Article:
Hybrid Cuban-American Crocodiles on the Rise
Rare Cuban species in danger of being bred out of existence.
Mating Cuban crocodiles and American crocodiles are creating hybrid offspring that threaten the survival of the Cuban species, which has dwindled to about 4,000 wild animals in two isolated Cuban swamps. The ten-foot-long (three-meter-long) reptile is listed as critically endangered by the International Union for Conservation of Nature (IUCN).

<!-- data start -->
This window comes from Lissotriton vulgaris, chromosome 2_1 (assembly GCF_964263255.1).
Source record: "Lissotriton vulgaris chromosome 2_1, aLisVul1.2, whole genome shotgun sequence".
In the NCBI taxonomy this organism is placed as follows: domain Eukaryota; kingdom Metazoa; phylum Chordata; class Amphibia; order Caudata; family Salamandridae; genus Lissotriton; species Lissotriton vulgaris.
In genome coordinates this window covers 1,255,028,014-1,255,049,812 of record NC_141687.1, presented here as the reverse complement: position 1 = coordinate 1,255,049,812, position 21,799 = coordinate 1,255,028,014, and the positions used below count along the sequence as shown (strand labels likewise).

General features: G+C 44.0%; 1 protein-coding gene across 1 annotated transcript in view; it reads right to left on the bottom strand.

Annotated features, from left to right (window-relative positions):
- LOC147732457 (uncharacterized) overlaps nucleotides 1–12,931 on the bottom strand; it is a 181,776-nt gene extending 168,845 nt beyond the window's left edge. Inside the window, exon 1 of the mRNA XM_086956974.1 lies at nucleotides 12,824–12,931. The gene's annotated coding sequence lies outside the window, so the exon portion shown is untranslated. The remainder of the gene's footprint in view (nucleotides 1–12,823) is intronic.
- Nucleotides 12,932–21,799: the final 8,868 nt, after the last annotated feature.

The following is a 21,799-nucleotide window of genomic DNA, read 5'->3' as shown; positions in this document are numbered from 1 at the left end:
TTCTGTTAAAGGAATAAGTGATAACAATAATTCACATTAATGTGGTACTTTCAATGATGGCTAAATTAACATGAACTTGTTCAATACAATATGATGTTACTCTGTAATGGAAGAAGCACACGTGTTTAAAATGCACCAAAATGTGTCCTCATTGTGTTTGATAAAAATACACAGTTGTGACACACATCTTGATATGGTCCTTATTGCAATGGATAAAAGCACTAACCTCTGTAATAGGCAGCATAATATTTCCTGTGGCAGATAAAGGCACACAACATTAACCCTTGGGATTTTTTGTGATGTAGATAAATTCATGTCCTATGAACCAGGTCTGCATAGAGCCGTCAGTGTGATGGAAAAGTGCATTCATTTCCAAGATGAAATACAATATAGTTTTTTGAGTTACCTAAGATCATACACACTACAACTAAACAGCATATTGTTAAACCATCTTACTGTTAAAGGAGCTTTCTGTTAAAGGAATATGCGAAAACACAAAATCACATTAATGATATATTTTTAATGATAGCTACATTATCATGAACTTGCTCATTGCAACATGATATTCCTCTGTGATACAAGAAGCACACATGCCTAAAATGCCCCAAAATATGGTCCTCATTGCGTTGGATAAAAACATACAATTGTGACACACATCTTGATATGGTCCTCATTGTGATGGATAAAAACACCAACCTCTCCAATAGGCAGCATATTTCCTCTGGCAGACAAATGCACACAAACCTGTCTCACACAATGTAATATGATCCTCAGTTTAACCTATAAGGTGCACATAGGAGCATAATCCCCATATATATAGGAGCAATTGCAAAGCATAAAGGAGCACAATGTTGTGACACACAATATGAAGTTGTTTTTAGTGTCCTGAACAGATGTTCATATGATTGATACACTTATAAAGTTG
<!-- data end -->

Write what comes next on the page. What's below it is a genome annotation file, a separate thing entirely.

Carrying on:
"That means any loss of animals—be it loss in fact or loss through hybridization—is a grave concern," said John G. Robinson, executive vice president for conservation and science at the Wildlife Conservation Society.
American crocodiles, which are found throughout the Caribbean, are not considered threatened by IUCN. The animals have increasingly moved into the Cuban crocodile's remaining freshwater habitat as it becomes more brackish—or salty—due to agricultural activities, said Robinson, who was